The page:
From Amazon to Netflix, consumer‑oriented business leaders today are competing on code and distilling insights from the digital information surrounding people, processes and things. Winners in these industries use data‑driven insights to predict what customers need and want and where markets are heading. But while this Code Halo™ thinking took root in online retailing and media/entertainment, it is also increasingly applicable to internal enterprise operations, such as software development. By 2020, Code Halo thinking1 will permeate IT organizations that have embraced Agile development approaches.
To leverage Code Halo thinking inside their four walls, companies need new technology‑driven solutions, which in turn require new approaches to software development and management. Smart companies are adopting Agile approaches to deliver such solutions. Agile and associated application lifecycle management (ALM) tools produce Code Halos that radically change how work is conducted throughout the organization. These halos hold digital information on people, teams, tools, processes and disciplines within the organization.
Organizations that have tightly aligned Code Halo thinking with Agile methods are unleashing software development activities that are focused more on what matters: applying Agile Code Halos to inform software program management in ways that yield more timely and predictable business.
What is Agile?
At the heart of Agile are 12 principles for how to build software in organizations.2 These principles focus on working products, flexibility that leads to less disruptive change and collaborative teams. With most Agile methodologies, production-ready software is produced in small chunks at a regularly-paced rhythm of weeks, accelerating time‑to‑value. Smaller chunks of work, prioritized for business value, increase flexibility and predictability once a software development program begins.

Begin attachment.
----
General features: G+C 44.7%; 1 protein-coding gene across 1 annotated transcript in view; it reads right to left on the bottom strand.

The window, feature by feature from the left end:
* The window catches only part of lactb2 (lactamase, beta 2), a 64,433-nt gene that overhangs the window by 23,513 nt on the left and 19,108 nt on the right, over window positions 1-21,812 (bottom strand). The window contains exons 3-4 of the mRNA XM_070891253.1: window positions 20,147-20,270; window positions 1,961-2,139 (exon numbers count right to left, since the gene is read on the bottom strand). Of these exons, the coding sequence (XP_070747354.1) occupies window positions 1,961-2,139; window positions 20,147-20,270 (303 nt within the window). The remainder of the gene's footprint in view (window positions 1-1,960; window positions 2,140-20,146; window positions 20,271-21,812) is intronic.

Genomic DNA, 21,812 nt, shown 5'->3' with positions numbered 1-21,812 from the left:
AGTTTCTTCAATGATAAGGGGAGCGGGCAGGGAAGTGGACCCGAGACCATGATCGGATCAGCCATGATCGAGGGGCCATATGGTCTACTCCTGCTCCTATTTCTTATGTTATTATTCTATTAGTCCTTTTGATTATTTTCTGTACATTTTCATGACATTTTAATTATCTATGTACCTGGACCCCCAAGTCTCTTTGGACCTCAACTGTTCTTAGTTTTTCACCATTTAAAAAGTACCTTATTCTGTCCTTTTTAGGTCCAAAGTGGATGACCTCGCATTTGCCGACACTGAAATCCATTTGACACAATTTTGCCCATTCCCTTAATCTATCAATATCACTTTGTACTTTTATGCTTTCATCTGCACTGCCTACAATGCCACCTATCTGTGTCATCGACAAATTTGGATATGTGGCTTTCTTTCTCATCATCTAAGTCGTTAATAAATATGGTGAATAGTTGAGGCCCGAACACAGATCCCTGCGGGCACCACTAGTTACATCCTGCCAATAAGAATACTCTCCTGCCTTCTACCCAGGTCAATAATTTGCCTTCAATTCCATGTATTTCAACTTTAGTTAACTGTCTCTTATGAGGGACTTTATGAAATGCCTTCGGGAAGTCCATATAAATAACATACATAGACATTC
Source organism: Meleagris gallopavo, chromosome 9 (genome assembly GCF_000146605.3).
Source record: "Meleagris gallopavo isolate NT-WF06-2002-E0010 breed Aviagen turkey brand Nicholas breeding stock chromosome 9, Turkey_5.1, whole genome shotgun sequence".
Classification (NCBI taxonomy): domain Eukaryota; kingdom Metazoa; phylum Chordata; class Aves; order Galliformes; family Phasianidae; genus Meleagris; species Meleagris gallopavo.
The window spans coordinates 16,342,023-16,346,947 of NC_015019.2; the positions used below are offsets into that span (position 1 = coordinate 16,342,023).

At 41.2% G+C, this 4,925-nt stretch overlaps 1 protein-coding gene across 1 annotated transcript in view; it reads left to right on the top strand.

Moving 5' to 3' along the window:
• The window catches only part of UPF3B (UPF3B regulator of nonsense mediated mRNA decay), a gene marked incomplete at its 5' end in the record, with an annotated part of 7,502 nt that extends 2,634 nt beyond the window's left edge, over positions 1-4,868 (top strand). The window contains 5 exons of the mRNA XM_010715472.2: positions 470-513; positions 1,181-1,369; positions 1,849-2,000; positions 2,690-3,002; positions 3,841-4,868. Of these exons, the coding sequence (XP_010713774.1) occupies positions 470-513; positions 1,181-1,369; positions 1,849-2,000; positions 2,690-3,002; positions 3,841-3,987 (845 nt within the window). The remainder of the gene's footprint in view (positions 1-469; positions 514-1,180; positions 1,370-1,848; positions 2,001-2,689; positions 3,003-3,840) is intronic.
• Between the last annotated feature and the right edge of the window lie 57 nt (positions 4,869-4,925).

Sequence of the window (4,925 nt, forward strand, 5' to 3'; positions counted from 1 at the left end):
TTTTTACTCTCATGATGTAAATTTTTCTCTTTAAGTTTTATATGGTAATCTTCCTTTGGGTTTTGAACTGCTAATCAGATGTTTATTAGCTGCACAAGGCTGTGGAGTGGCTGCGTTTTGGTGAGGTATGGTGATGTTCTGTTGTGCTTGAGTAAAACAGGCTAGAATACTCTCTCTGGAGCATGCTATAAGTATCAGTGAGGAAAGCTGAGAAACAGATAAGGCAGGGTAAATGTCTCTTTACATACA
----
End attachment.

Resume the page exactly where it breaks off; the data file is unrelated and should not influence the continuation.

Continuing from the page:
This situation stands in stark contrast to the waterfall method: six months for requirements definition, 18 months to get new business capabilities into the hands of eager users and up to 12 months to make necessary changes to get the software into production. Over time, the waterfall method has become increasingly expensive and disruptive. With Agile, work backlogs, made up of meaningful stories,3 can be reprioritized and tweaked as changing business conditions dictate, allowing for more fluid and collaborative application development. This typically results in code that is better aligned with business requirements.
Agile Adoption and Code Halos
Code Halo thinking has begun to infiltrate Agile IT organizations. Following the four stages of the Crossroads Model, Agile Code Halos "ionize", "spark" and "enrich" over time, transforming industries in their wake.4
First, during Ionization, the context is set for Agile Code Halos to ignite. The conditions for Ionization include increased computer literacy of participants and computing power to support all aspects of work, pressure for faster solutions and the desire of participants for meaningful work and human collaboration.
The arrival of sophisticated ALM tools allows for more efficient software development processes and for innovations to spark. During the Spark stage, Code Halos emerge around individuals, teams, processes and application code, itself. Many leading IT organizations are sparking Agile pilots by applying key tenets of Code Halo thinking.
During the Enrichment stage, Code Halos expand and grow in scale, permeating the Agile software development process. Overall planning becomes product‑focused and enterprise‑wide as the program Code Halo quantifies user demand and business benefits. Continuous requirements- gathering processes that involve grooming and prioritizing a backlog of stories establish this demand. IT responds by using predictable, short cycles or sprints of software delivery activity, managed through tool‑enabled performance metrics to quantify the supply and delivery trajectory.